Washington, DC: Jose Andres: We Need Food Truck Regulations that Work for Everyone

Jose Andres (Sarah L. Voisin/The Washington Post)

By Tim Carman  |   Washington Post

Jose Andres (Sarah L. Voisin/The Washington Post)
Jose Andres (Sarah L. Voisin/The Washington Post)

Jose Andres spins in a rare orbit in the District’s gastronomic universe: He owns a food truck, Pepe, and his ThinkFoodGroup is a member of the Restaurant Association Metropolitan Washington, which has lobbied for tighter regulations on mobile vendors. ThinkFoodGroup even occupies an at-large position on the RAMW board.

So what does Andres think about the battle over the city’s proposed vending regulations, which has at times placed a giant wedge between restaurants and the food trucks that the brick-and-mortars consider interlopers? I thought I’d ask. Unfortunately, I posed these e-mail questions earlier this week while Andres was in China, and before the District government made a surprise announcement about downtown vending spaces for food trucks.

Tim Carman: What’s your position on food trucks and how the city shouldregulate them?  

Jose Andres: We love food trucks! We have some good regulations on the table, but we need to look at something that works for everyone. We need to give the people of D.C. more choices and encourage the food truck business to boost.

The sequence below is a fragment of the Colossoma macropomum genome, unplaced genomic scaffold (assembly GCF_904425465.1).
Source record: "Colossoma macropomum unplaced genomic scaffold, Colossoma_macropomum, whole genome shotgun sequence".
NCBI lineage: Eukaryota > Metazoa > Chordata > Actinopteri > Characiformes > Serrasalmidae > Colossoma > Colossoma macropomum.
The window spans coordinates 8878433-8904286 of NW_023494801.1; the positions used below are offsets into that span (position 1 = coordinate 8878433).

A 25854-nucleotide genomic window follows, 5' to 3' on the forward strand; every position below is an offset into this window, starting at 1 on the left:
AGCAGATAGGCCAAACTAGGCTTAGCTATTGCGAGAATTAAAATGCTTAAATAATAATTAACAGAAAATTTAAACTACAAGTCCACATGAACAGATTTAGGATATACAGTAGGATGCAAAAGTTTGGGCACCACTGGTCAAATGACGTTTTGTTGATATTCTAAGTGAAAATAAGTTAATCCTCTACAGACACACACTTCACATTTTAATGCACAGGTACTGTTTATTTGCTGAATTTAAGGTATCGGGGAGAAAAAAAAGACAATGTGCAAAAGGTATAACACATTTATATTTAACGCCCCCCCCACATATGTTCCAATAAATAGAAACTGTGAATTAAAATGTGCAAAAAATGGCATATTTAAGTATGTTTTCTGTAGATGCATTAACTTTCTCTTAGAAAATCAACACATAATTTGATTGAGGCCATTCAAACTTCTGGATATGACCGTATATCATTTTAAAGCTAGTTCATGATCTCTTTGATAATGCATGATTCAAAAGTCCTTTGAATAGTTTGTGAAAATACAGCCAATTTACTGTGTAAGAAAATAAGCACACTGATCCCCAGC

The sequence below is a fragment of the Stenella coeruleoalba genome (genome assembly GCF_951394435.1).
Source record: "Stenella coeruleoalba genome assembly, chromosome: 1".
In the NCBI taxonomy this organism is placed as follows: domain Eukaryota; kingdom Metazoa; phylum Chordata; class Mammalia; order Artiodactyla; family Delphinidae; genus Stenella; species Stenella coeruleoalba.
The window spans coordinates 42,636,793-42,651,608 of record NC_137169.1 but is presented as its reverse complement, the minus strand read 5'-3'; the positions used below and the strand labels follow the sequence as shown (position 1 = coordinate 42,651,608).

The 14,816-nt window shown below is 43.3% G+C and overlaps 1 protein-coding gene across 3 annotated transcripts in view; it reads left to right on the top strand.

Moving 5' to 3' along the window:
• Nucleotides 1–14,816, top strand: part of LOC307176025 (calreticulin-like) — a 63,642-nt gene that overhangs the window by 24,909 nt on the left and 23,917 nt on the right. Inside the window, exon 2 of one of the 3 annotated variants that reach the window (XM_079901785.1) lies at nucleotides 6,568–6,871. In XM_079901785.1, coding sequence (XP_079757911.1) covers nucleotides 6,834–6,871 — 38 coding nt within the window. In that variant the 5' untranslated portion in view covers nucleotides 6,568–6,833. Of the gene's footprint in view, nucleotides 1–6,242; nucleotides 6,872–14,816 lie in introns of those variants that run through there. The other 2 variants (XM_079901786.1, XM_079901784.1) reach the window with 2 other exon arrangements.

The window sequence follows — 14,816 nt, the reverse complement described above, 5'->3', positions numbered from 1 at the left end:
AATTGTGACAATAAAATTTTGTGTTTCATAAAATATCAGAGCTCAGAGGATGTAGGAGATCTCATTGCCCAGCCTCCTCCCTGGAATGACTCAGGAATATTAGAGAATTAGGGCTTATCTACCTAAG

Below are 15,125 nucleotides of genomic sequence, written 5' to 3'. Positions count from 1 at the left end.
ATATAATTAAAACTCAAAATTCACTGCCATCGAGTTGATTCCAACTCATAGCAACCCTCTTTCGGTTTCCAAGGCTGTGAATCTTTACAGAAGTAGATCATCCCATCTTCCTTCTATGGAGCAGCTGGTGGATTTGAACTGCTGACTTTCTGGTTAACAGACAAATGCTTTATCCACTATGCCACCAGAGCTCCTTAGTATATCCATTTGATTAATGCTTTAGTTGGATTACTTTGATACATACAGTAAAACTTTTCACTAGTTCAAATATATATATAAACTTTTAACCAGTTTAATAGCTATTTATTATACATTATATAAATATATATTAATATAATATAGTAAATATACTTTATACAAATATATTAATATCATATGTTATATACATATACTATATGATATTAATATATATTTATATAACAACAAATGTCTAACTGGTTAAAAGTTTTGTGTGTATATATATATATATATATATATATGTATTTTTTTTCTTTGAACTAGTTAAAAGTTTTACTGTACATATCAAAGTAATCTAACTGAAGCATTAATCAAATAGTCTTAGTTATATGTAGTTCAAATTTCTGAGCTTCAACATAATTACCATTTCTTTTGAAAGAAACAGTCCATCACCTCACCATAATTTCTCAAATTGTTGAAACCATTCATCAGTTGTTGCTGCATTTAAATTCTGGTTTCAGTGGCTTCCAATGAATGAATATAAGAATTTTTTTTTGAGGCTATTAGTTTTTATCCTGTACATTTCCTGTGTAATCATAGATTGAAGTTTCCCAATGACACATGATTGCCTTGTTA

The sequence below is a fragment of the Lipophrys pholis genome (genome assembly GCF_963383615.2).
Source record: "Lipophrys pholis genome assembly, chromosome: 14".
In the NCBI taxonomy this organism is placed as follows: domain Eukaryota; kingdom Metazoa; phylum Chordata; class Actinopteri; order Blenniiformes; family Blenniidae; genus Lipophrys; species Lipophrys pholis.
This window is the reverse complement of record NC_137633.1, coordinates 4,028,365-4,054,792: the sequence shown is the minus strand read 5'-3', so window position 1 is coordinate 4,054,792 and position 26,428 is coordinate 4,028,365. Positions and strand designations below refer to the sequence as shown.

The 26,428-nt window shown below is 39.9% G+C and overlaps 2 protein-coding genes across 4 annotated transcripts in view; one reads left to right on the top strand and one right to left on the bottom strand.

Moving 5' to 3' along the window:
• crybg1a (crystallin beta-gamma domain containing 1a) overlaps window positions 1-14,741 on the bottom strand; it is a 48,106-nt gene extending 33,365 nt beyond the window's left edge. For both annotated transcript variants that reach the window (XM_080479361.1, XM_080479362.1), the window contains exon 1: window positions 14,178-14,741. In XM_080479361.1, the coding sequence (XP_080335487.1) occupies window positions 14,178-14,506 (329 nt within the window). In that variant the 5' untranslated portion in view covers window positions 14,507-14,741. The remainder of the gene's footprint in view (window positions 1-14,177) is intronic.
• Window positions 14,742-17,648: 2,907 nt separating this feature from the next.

TCDo you support the latest proposed regulations before the D.C. Council?

JA: We agree on about 80 percent of the regulations. Regulations are needed, but I think there needs to be some adjustment. We are not looking to avoid any regulations, and when it comes to the health and safety of our guests, we are 110 percent committed to protecting each one of them. But what is being proposed here is a model that really restricts the spaces where food trucks can park. Food truck[s] and restaurants can coexist successfully.

TCIf the regulations were passed as is, would you continue to operate Pepe?

JA: Yes, we love Pepe and bringing sandwiches to the people of D.C.! I really admire the great entrepreneurial spirit of food trucks. They really add to the dynamic food scene of the city. As a chef, I am always in support of that!

TC: Why do you think the Restaurant Association Metropolitan Washington has been pushing hard to regulate trucks?

JA: We don’t think it is a [restaurant association] agenda item. Restaurants and food trucks have many similarities. We think the RAMW and Food Truck Association of Metropolitan Washington could easily come together and work to resolve those grey areas that need more clarity.